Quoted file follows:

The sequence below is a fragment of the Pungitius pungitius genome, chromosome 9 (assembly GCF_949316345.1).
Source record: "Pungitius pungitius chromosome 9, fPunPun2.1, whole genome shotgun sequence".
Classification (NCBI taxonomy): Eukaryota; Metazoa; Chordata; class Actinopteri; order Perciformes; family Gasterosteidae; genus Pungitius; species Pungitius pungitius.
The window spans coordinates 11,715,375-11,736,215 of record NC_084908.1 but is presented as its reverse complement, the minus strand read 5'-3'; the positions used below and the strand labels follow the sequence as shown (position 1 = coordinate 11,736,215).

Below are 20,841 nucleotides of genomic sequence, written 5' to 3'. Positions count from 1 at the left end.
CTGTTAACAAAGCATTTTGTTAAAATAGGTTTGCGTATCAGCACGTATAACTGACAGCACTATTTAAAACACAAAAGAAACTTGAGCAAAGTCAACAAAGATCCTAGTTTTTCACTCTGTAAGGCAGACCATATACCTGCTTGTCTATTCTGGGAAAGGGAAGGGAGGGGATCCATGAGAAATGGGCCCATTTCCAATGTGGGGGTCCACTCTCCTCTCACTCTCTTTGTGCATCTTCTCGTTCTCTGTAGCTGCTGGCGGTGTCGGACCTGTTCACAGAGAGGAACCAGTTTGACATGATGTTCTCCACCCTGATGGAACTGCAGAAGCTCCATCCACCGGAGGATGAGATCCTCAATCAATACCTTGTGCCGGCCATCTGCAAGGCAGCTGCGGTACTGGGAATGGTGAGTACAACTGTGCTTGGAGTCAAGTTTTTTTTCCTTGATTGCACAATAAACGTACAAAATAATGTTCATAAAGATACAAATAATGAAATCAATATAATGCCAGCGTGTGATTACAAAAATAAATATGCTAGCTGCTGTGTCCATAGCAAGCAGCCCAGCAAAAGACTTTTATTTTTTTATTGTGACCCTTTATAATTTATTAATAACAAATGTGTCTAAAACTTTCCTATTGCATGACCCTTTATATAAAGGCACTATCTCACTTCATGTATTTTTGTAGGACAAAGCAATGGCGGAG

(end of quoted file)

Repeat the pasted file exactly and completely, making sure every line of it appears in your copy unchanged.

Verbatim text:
The sequence below is a fragment of the Pungitius pungitius genome, chromosome 9 (assembly GCF_949316345.1).
Source record: "Pungitius pungitius chromosome 9, fPunPun2.1, whole genome shotgun sequence".
Classification (NCBI taxonomy): Eukaryota; Metazoa; Chordata; class Actinopteri; order Perciformes; family Gasterosteidae; genus Pungitius; species Pungitius pungitius.
The window spans coordinates 11,715,375-11,736,215 of record NC_084908.1 but is presented as its reverse complement, the minus strand read 5'-3'; the positions used below and the strand labels follow the sequence as shown (position 1 = coordinate 11,736,215).

Below are 20,841 nucleotides of genomic sequence, written 5' to 3'. Positions count from 1 at the left end.
CTGTTAACAAAGCATTTTGTTAAAATAGGTTTGCGTATCAGCACGTATAACTGACAGCACTATTTAAAACACAAAAGAAACTTGAGCAAAGTCAACAAAGATCCTAGTTTTTCACTCTGTAAGGCAGACCATATACCTGCTTGTCTATTCTGGGAAAGGGAAGGGAGGGGATCCATGAGAAATGGGCCCATTTCCAATGTGGGGGTCCACTCTCCTCTCACTCTCTTTGTGCATCTTCTCGTTCTCTGTAGCTGCTGGCGGTGTCGGACCTGTTCACAGAGAGGAACCAGTTTGACATGATGTTCTCCACCCTGATGGAACTGCAGAAGCTCCATCCACCGGAGGATGAGATCCTCAATCAATACCTTGTGCCGGCCATCTGCAAGGCAGCTGCGGTACTGGGAATGGTGAGTACAACTGTGCTTGGAGTCAAGTTTTTTTTCCTTGATTGCACAATAAACGTACAAAATAATGTTCATAAAGATACAAATAATGAAATCAATATAATGCCAGCGTGTGATTACAAAAATAAATATGCTAGCTGCTGTGTCCATAGCAAGCAGCCCAGCAAAAGACTTTTATTTTTTTATTGTGACCCTTTATAATTTATTAATAACAAATGTGTCTAAAACTTTCCTATTGCATGACCCTTTATATAAAGGCACTATCTCACTTCATGTATTTTTGTAGGACAAAGCAATGGCGGAG